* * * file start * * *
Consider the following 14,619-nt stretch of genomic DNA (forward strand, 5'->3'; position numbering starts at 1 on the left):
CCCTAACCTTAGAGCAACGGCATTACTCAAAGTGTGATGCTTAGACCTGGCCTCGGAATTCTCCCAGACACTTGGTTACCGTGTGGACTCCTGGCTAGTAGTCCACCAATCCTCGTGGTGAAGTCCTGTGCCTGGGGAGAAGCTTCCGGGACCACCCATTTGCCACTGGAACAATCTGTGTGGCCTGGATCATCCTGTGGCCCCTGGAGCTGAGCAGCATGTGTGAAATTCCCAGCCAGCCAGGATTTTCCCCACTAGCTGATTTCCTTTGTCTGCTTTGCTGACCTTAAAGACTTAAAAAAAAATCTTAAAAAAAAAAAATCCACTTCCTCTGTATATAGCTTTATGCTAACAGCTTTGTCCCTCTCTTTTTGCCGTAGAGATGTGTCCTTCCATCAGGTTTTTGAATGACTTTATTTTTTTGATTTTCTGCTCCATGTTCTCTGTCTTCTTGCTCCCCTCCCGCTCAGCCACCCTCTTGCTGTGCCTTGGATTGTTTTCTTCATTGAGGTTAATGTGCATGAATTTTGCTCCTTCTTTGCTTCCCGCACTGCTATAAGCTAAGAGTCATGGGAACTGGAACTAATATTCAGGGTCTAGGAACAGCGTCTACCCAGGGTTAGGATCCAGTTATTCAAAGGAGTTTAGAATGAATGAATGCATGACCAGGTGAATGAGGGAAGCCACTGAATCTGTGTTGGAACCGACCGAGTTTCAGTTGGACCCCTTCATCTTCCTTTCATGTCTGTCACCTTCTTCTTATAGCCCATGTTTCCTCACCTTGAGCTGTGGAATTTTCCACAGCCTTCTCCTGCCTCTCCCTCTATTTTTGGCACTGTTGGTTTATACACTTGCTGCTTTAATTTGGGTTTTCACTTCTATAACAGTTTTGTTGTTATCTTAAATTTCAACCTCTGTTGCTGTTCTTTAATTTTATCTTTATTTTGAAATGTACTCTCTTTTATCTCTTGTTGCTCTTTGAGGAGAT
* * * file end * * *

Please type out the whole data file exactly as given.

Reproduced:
Consider the following 14,619-nt stretch of genomic DNA (forward strand, 5'->3'; position numbering starts at 1 on the left):
CCCTAACCTTAGAGCAACGGCATTACTCAAAGTGTGATGCTTAGACCTGGCCTCGGAATTCTCCCAGACACTTGGTTACCGTGTGGACTCCTGGCTAGTAGTCCACCAATCCTCGTGGTGAAGTCCTGTGCCTGGGGAGAAGCTTCCGGGACCACCCATTTGCCACTGGAACAATCTGTGTGGCCTGGATCATCCTGTGGCCCCTGGAGCTGAGCAGCATGTGTGAAATTCCCAGCCAGCCAGGATTTTCCCCACTAGCTGATTTCCTTTGTCTGCTTTGCTGACCTTAAAGACTTAAAAAAAAATCTTAAAAAAAAAAAATCCACTTCCTCTGTATATAGCTTTATGCTAACAGCTTTGTCCCTCTCTTTTTGCCGTAGAGATGTGTCCTTCCATCAGGTTTTTGAATGACTTTATTTTTTTGATTTTCTGCTCCATGTTCTCTGTCTTCTTGCTCCCCTCCCGCTCAGCCACCCTCTTGCTGTGCCTTGGATTGTTTTCTTCATTGAGGTTAATGTGCATGAATTTTGCTCCTTCTTTGCTTCCCGCACTGCTATAAGCTAAGAGTCATGGGAACTGGAACTAATATTCAGGGTCTAGGAACAGCGTCTACCCAGGGTTAGGATCCAGTTATTCAAAGGAGTTTAGAATGAATGAATGCATGACCAGGTGAATGAGGGAAGCCACTGAATCTGTGTTGGAACCGACCGAGTTTCAGTTGGACCCCTTCATCTTCCTTTCATGTCTGTCACCTTCTTCTTATAGCCCATGTTTCCTCACCTTGAGCTGTGGAATTTTCCACAGCCTTCTCCTGCCTCTCCCTCTATTTTTGGCACTGTTGGTTTATACACTTGCTGCTTTAATTTGGGTTTTCACTTCTATAACAGTTTTGTTGTTATCTTAAATTTCAACCTCTGTTGCTGTTCTTTAATTTTATCTTTATTTTGAAATGTACTCTCTTTTATCTCTTGTTGCTCTTTGAGGAGAT